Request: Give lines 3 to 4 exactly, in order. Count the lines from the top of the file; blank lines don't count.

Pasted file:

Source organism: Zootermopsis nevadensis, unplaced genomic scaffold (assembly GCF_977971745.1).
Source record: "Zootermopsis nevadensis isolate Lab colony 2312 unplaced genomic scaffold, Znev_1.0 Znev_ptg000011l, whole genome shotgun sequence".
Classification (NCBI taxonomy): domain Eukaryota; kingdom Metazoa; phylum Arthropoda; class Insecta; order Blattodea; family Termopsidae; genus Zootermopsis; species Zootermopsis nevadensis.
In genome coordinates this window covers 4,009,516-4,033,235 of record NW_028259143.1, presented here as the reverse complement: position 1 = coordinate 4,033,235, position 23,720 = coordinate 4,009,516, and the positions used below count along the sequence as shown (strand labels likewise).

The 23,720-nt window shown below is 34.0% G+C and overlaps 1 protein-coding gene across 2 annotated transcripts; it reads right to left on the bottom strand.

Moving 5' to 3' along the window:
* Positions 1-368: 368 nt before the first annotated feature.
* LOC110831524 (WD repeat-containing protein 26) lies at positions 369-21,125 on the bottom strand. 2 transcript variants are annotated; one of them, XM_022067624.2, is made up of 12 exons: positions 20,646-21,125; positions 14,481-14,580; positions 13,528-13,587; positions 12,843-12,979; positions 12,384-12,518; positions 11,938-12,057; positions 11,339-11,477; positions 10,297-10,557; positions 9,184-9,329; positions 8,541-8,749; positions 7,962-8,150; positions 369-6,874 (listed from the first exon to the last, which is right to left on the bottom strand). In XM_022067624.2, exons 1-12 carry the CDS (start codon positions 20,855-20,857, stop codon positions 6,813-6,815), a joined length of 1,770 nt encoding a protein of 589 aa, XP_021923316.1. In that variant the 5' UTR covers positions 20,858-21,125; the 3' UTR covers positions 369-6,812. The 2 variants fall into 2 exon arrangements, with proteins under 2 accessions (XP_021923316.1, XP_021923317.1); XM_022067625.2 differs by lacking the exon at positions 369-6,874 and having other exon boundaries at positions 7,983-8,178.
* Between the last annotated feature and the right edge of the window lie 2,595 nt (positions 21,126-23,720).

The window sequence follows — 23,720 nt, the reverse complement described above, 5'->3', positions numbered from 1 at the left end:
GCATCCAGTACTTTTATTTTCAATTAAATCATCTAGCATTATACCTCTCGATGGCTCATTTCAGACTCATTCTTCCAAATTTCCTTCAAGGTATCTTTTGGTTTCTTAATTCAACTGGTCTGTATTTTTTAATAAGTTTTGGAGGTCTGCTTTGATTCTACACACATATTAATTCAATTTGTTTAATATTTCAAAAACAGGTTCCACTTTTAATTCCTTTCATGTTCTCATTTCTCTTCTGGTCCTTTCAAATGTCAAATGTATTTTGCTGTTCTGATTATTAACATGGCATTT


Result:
Classification (NCBI taxonomy): domain Eukaryota; kingdom Metazoa; phylum Arthropoda; class Insecta; order Blattodea; family Termopsidae; genus Zootermopsis; species Zootermopsis nevadensis.
In genome coordinates this window covers 4,009,516-4,033,235 of record NW_028259143.1, presented here as the reverse complement: position 1 = coordinate 4,033,235, position 23,720 = coordinate 4,009,516, and the positions used below count along the sequence as shown (strand labels likewise).